Again, we are back to that phenomenon of a sport sending players from the field for at worst technical shortcomings, but usually for incidents they have no hope of avoiding. Again, it is a kind of madness. These red cards are meant to act as deterrents. If that were the case they would stop after a while, but still they keep coming – and they always will.
It is easy to understand why this last micro-step was taken, but now we are into tail-wagging-dog territory.
Which means a lot of logistical issues. Just one of them is the increased risk of uncontested scrums, so in 2018 the final little step was taken towards Dublin’s debacle. A series of measures was introduced.
An uncontested scrum must always consist of eight – fair enough (no dropping a player out into the backs to make up the numbers in defence). All front-row forwards still available must be on the field – fair enough (no replacement of such with more mobile players for the loose).
AND the team unable to field a functioning front row must remove yet another player, if their predicament is the result of a card. Easy to understand why this last micro-step was taken, but now we are into tail-wagging-dog territory.
Yes, it is possible, given all the yellow and red cards in circulation these days, that a dominant scrum might be spiked by a card to a player in an opposition front row already compromised by injury. Yes, that might disadvantage them at however many of the increasingly rare scrums are left in the match. But it’s not going to happen very often, and the impact on the credibility of the sport if and when it does in a high-profile match for a marginal decision is devastating.
It turns out there have been other examples. There was one in the PRO14, for example, in March 2021, but Dublin was the first time it has happened in a high-profile match, hence all that scurrying to the law book. Imagine if it happens in a World Cup final.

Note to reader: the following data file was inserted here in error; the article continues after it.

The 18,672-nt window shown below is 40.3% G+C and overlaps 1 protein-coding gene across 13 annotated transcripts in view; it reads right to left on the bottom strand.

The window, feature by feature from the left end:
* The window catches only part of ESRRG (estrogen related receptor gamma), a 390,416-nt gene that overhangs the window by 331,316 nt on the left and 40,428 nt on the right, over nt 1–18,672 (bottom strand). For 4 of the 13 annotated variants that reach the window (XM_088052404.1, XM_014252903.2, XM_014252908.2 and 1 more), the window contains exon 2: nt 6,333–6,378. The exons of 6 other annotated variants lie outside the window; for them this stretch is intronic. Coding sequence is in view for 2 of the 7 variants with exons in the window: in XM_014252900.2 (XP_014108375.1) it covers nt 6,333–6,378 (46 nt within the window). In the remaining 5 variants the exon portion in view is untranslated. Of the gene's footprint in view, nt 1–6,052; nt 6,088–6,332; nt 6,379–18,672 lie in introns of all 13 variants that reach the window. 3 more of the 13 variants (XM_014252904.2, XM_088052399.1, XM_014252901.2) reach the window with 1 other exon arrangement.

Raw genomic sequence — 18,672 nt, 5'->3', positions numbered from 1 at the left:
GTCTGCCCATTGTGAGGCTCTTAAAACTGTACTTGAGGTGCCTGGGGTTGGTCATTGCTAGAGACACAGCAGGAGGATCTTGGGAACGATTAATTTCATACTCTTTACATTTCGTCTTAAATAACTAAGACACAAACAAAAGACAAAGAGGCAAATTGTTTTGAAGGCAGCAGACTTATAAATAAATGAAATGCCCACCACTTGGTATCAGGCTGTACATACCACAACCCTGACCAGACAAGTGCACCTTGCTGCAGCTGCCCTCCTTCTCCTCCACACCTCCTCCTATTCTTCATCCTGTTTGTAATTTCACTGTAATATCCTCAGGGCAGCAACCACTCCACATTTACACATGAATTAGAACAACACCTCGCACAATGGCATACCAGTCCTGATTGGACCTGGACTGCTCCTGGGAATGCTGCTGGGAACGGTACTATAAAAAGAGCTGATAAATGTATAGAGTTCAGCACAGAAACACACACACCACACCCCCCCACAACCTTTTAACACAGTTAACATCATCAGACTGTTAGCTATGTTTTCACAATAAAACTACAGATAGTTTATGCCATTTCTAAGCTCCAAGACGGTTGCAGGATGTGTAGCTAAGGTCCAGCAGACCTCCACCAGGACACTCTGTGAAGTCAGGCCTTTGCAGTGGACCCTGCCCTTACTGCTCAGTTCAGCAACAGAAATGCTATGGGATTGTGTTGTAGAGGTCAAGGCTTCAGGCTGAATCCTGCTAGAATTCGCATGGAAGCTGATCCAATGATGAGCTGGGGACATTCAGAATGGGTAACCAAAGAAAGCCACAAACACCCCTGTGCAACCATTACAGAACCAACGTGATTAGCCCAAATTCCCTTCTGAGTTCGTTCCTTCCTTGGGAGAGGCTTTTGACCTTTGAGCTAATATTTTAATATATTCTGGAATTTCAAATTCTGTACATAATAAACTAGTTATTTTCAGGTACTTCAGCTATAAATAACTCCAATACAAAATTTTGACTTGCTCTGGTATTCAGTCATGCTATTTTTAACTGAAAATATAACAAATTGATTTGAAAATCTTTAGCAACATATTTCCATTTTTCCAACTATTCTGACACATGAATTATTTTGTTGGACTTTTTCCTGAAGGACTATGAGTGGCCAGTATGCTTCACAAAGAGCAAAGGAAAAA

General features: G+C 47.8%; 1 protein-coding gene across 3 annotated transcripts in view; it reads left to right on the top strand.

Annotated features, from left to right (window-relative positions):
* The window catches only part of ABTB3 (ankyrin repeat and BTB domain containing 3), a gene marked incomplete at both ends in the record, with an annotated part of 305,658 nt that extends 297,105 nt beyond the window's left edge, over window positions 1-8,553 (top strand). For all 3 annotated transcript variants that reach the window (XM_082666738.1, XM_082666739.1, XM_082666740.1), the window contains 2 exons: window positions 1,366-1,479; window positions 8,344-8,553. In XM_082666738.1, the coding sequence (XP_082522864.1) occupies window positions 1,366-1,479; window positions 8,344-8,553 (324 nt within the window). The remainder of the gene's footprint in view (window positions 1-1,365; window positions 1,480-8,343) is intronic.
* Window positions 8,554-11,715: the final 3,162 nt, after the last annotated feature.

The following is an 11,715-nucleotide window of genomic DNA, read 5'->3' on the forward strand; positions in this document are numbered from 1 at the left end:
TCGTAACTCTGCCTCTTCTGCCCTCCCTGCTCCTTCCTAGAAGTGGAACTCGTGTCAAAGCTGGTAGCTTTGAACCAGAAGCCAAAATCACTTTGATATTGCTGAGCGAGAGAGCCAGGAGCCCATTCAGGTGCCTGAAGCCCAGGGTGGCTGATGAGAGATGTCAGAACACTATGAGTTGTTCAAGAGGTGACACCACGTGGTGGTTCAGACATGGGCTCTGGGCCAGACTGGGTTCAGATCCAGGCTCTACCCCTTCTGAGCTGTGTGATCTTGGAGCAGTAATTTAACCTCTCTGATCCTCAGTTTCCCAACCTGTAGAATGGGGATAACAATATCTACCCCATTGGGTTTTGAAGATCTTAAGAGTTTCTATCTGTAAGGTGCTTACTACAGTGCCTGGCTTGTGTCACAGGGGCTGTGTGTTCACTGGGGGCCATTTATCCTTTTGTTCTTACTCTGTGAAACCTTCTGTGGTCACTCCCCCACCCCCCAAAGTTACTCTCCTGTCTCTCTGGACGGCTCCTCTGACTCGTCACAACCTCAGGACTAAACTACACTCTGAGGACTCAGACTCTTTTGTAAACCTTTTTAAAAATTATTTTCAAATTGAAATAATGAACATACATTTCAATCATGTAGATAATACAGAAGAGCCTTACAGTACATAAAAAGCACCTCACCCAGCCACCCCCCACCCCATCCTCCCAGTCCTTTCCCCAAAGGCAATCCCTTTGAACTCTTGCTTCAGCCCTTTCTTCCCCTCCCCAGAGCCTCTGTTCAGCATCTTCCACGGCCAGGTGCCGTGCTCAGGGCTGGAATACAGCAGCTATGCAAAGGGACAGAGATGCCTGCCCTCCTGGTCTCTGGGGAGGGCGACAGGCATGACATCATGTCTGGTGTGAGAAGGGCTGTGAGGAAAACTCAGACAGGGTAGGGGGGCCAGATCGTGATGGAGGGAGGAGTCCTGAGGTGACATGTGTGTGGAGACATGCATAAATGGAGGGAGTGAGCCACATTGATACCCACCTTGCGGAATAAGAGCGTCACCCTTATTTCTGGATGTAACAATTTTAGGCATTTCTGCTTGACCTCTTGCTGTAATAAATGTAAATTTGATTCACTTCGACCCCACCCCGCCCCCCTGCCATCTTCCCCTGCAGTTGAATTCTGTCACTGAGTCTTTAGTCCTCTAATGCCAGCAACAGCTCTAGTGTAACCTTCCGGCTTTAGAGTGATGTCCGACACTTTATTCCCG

Sports get the farces they deserve. Rugby deserved this one, not because of the minutiae of arcane laws designed to iron out this little wrinkle or that, but because of the big-picture insanity of its headline policy to send players from the field for acts that are not deliberate – that are not even avoidable in most cases. The problem here is not the laws; the problem is the cards.
An inch lower and Faiva would have stayed on the field; an inch lower and Italy would have remained at 15. An inch thus separates rugby from sanity and this self-inflicted embarrassment
No one suggested for even a moment that Faiva meant to catch his man on the chin. None of the countless players who have trudged from the field after a red card since January 2017 ever have. Neither did Ryan Baird, who later in the same match joined a much, much larger number of players who have caught someone high and got away with it. All we know is that these incidents continue to happen, and always will, no matter how many cards are waved at them.
An inch lower and Faiva would have stayed on the field; an inch lower and Italy would have remained at 15. An inch thus separates rugby from sanity and this self-inflicted embarrassment. Within that inch no justification lurks for such a chasm in the difference of outcome.